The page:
Early Humans

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The lesson introduces students to the origins, movements, lifestyle, and characteristics of early humans.  Many students may not fathom or understand the history of early humans of the past, and how humans of the past lived much differently than those in the present time.  The characteristics of early humans, the spread of humans across the planet, and other interesting facts are discussed.  The lesson may be used in conjunction with lessons related to evolution and early civilizations.

Early Humans Lesson Plan Includes:

  • Full Teacher Guidelines with Creative Teaching Ideas
  • Instructional Content Pages about Early Humans
  • Hands-on homework activities
  • Answer Keys
  • Common Core State Standards
  • Many Additional Links and Resources
  • Built for Grades 5-6 but can be adapted for other grade levels.

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Description

The lesson introduces students to the origins, movements, lifestyle, and characteristics of early humans. Relevant vocabulary is included such as homo sapiens, Neanderthals, archaeologists, the Stone Age, and Cro Magnon Man. Illustrations of early tools and early humans are included. The lesson spends some time comparing early humans to humans today so students understand the differences. The lesson may be used in conjunction with lessons related to evolution and early civilizations.

Sample Classroom Procedure / Teacher Instructions:  

  1. Ask students: What do you think it was like for the first humans on Earth? What problems do you think they faced?
  2. Allow for responses and discussion. How long ago do you think the first modern humans like you appeared on Earth?  What would be different or the same about us and them?
  3. Allow for responses and discussion. Introduce Early Humans to the class.
  4. Distribute Early Humans content pages. Read and review the information with the students.  Save the final question for the lesson closing.  Use the additional resources to enhance understanding.
  5. Distribute Activity page. Read and review the instructions.  Students use colored pencils or paint for the “Cave Paintings”.  Allow sufficient time for completion of the rough drafts.  Encourage students to draw as best as possible, using symbols if necessary.  Though students imagine there is no technology, the drawings should include the technology of today.  Distribute final copy paper for the “Cave Paintings”.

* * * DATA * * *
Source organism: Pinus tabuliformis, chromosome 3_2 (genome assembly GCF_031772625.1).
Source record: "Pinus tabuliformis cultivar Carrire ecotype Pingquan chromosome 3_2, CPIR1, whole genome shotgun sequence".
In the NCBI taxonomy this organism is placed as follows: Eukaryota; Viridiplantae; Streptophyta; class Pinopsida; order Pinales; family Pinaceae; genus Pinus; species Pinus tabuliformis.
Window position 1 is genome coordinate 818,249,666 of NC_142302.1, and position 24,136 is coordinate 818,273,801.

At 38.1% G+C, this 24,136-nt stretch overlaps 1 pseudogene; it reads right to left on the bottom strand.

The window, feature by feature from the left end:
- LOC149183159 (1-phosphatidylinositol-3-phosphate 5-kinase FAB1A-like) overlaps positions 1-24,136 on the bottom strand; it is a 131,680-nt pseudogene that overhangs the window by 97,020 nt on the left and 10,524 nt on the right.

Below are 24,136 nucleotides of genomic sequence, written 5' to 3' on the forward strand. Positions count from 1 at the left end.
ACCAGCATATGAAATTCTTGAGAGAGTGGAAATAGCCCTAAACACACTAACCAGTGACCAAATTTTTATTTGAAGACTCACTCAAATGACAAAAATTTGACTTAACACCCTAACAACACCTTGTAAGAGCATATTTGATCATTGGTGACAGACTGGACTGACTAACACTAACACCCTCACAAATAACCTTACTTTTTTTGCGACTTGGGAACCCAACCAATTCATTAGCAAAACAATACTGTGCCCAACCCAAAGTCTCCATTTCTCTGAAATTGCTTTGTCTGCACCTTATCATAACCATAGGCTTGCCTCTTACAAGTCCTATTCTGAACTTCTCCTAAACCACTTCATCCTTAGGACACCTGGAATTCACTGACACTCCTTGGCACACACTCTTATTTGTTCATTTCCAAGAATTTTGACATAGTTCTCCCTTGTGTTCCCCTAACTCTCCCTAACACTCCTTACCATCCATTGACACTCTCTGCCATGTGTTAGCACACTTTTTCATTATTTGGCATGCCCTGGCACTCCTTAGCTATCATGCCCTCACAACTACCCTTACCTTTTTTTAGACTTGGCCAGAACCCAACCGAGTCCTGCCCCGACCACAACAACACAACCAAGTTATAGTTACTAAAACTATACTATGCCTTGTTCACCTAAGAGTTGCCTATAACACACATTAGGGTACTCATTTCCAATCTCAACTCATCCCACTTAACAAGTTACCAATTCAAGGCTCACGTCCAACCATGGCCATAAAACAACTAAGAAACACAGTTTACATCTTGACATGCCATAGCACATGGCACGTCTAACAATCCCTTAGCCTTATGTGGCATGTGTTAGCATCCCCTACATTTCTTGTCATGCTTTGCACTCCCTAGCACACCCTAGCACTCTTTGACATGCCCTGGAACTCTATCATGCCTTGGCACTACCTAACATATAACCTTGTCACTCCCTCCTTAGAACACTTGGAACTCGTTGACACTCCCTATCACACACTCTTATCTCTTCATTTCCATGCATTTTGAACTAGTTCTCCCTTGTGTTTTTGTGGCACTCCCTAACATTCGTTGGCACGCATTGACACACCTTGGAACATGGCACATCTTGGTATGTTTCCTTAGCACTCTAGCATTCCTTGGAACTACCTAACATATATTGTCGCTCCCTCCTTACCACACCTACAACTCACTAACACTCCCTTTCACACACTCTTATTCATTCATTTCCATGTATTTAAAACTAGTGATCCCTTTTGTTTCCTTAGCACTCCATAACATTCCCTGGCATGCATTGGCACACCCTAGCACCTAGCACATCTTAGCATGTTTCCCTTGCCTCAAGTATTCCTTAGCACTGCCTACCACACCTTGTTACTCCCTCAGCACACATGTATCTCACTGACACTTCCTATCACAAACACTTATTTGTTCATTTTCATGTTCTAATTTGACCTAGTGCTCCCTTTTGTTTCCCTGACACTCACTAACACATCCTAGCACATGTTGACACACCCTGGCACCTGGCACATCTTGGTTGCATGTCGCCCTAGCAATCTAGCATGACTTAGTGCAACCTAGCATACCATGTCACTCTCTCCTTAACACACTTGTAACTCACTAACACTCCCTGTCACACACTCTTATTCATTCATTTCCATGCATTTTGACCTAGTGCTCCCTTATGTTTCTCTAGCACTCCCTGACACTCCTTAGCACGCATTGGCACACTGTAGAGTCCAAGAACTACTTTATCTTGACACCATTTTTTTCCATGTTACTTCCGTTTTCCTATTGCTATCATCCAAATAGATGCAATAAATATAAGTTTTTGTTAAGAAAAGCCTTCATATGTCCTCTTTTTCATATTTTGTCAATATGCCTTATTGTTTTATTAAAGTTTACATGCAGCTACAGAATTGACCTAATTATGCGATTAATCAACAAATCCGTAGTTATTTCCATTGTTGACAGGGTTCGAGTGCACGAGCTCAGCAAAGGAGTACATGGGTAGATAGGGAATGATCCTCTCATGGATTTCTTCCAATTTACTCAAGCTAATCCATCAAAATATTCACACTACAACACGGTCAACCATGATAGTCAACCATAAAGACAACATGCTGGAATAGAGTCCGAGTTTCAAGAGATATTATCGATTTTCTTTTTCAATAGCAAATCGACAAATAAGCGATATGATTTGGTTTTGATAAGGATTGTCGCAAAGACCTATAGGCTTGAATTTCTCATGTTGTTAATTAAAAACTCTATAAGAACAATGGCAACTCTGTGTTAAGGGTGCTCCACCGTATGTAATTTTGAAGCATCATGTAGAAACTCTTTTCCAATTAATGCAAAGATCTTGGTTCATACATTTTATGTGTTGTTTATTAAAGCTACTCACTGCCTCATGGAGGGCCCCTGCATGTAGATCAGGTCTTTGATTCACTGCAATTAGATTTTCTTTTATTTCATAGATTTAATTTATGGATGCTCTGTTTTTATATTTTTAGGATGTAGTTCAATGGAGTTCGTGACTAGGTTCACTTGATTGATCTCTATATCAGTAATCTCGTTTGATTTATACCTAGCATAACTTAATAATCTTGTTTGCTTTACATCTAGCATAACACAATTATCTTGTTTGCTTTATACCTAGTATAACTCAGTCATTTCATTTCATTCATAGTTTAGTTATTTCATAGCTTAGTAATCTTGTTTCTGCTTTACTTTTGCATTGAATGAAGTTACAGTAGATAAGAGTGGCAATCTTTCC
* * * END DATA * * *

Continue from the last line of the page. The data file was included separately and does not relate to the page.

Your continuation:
6. Once completed, the students share their “Cave Paintings” with the rest of the class. Display the paintings in a prominent area of the classroom.
  7. Distribute Practice page. Check and review the students’ responses.
  8. Distribute the Homework page. The next day, check and review the students’ responses.   Students correct the False statements.
  9. In closing, ask students: What would be the best part about being one of the first humans on Earth? Why?  What would be the worst thing about being one of the first humans on Earth?  Why?
  10. Allow for responses and discussion. Encourage students to be specific with their responses.

Common Core State Standards:  

CCSS.ELA-Literacy.SL.5.1.c, CCSS.ELA-Literacy.SL.5.5, CCSS.ELA-Literacy.RST.6-8.4,

CCSS.ELA-Literacy.RST.6-8.7, CCSS.ELA-Literacy.RST.6-8.10

Class Sessions (45 minutes): At least 2 class sessions

Additional Resources:

Want more science resources? Check out our other Science Lesson Plans!

Additional information

Grade Level

5th Grade, 6th Grade

Subject

Science